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Get ready for garden shows

"Canada Blooms" in Toronto started my heart pumping faster. I sighed over the flowers, made plant lists, heard some talks, shopped -- all the things gardeners do at flower shows. But each experience is unique at these exhibitions, and a show has many facets. It makes a difference with whom you travel and whose observations you hear as you take it all in. As you well may visit "Plantasia" next week, let's think about some ways to look at it:

>Plant production angle

It's a real trick to convince spring and summer plants to leaf out and bloom at the same time in March. It's not natural, according to Rochelle Smith, who teaches landscaping, design and floriculture at Niagara County Community College. It takes finesse, heat, light and time to manipulate plant performance. "I can't believe it. Did you see? They managed to 'force' a full rose garden to bloom for this show," she said.

She also observed the depth and breadth of horticulture education available at the Ontario School of Horticulture, and is determined her courses at NCCC will emulate that level of horticultural expertise.

>Designer's eye

Walking around the show with expert Mary Gurtler, who specializes in container gardening, provided another view. Mary looked at garden displays and booths for design and presentation factors. She commented on the impact of colors en masse (waves of brash yellow, orange, red tulips or the restfulness of a sea of greens). She pointed out the importance of a clear color scheme. (Some gardens showed strong blues with orange or primary triangles of red, blue and yellow.) She mentioned the "power of a single focal point" -- one blue vase among pastel flowers or neon-painted bare tree branches that drew the eye from across the room. We both noticed the value of borrowing from other cultures -- the bright colors of table cloths from Provence and vivid pottery from Morocco, Mexico and Malasia.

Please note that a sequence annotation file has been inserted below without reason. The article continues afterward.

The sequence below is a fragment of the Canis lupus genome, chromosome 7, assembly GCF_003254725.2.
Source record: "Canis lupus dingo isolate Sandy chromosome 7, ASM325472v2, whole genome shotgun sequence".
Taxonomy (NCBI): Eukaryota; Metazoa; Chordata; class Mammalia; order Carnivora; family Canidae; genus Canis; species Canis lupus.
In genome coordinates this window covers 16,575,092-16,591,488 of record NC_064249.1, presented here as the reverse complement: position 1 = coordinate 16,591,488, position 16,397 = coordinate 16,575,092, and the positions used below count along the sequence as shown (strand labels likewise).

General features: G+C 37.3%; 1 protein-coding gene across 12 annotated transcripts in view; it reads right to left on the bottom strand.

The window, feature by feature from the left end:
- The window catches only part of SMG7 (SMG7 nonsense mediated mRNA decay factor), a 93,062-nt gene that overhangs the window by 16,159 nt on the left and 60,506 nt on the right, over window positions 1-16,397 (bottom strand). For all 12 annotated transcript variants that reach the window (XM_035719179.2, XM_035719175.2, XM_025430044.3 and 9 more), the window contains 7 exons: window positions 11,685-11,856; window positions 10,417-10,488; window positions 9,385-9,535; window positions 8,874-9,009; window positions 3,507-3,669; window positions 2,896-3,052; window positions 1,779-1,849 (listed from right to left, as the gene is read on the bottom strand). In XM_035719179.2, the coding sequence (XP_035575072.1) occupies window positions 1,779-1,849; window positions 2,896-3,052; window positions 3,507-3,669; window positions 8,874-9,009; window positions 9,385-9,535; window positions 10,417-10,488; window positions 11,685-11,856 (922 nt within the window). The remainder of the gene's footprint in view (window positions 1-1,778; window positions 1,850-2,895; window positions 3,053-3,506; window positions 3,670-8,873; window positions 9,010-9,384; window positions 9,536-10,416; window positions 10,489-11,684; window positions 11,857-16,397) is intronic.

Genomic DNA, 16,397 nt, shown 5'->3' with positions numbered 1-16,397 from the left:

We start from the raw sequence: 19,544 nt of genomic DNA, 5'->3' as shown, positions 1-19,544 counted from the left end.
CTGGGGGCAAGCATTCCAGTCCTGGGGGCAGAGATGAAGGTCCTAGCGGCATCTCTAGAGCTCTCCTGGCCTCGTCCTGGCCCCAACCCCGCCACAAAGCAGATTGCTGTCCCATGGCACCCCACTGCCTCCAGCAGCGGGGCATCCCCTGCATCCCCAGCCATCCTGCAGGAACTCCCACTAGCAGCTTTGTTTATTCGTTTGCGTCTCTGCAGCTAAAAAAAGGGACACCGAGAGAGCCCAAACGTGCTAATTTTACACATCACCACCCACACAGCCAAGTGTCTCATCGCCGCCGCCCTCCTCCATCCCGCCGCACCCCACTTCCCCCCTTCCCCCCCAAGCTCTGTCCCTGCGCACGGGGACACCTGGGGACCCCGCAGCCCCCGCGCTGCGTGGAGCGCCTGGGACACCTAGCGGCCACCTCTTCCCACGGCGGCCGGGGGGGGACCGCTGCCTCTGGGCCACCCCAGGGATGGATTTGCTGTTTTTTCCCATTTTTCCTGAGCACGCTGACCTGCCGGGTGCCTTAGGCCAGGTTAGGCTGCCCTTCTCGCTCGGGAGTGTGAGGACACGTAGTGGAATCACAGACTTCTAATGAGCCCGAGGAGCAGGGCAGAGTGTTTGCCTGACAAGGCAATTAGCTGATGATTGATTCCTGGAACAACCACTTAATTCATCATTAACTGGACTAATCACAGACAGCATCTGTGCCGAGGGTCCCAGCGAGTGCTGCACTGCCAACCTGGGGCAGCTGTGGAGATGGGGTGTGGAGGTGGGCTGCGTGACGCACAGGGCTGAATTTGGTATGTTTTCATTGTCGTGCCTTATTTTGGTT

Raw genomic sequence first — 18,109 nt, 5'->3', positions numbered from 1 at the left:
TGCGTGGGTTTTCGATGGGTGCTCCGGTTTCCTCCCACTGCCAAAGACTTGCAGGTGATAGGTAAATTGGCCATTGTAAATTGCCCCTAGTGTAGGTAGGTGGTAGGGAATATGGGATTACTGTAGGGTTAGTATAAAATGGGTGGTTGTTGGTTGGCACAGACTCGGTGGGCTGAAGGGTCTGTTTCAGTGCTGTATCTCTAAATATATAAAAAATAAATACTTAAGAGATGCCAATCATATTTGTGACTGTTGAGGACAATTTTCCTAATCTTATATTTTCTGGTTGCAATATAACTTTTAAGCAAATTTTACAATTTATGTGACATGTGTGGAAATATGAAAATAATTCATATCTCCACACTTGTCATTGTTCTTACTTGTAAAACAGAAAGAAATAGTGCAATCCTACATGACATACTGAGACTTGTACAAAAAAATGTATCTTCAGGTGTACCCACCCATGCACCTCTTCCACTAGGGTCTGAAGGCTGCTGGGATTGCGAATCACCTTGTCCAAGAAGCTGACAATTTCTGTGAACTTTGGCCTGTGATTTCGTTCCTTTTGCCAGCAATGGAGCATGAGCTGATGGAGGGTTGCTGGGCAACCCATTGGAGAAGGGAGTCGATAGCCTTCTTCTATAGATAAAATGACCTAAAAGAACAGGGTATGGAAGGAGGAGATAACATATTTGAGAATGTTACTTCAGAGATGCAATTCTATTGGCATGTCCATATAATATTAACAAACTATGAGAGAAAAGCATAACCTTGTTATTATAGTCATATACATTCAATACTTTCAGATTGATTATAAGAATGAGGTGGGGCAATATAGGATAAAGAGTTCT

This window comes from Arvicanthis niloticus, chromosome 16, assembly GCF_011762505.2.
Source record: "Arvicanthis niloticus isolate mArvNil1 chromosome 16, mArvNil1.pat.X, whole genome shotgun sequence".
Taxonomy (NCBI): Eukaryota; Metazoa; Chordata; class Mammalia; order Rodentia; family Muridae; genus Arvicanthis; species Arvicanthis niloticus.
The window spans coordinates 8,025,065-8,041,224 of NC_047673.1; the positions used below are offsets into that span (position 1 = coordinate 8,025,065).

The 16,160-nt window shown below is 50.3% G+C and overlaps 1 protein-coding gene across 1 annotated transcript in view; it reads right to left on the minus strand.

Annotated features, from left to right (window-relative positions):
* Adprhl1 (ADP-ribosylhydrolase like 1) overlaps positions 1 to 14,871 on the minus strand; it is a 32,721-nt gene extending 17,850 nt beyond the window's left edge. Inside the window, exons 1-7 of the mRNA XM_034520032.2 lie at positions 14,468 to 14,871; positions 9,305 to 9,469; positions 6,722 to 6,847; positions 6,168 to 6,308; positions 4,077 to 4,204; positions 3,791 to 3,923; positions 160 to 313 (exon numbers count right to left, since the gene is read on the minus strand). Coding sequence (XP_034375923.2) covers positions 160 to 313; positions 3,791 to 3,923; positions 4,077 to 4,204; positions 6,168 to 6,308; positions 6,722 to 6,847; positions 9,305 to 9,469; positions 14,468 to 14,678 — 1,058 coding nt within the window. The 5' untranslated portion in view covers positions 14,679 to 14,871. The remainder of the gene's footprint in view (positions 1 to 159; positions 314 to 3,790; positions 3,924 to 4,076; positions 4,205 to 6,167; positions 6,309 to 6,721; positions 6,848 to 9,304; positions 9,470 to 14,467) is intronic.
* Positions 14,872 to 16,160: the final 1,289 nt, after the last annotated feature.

>Trends and inspiration

Professional gardener and design consultant Ann Dissek also commented on unusual use of plants -- Boston ferns as garden bedding plants, a new blue Campanula used in masses with lavenders. She observed how shows reflect style trends as well -- this year more annuals used in "bedding plant" styles, and the native and naturalistic perennial plantings featured last season. Dissek recommends using these shows for inspiration, taking home ideas one could apply at home. She pointed out the way a natural stone floor for a sitting area created an intimate, enclosed feeling; how uplighting dramatized the structure of a bare tree, and the appeal of simple wooden boxes filled with neatly trimmed boxwoods. Dissek, organic gardening teacher and environmentalist, also loved the focus on recycling and re-using the trash our culture produces and "thinking outside the box" about new ways to use old things.

So whether you notice production, design, new plants or derive inspiration, I hope you go to a flower show this season. It makes it seem like spring.

Sally Cunningham is a garden writer and former Cornell Extension educator.

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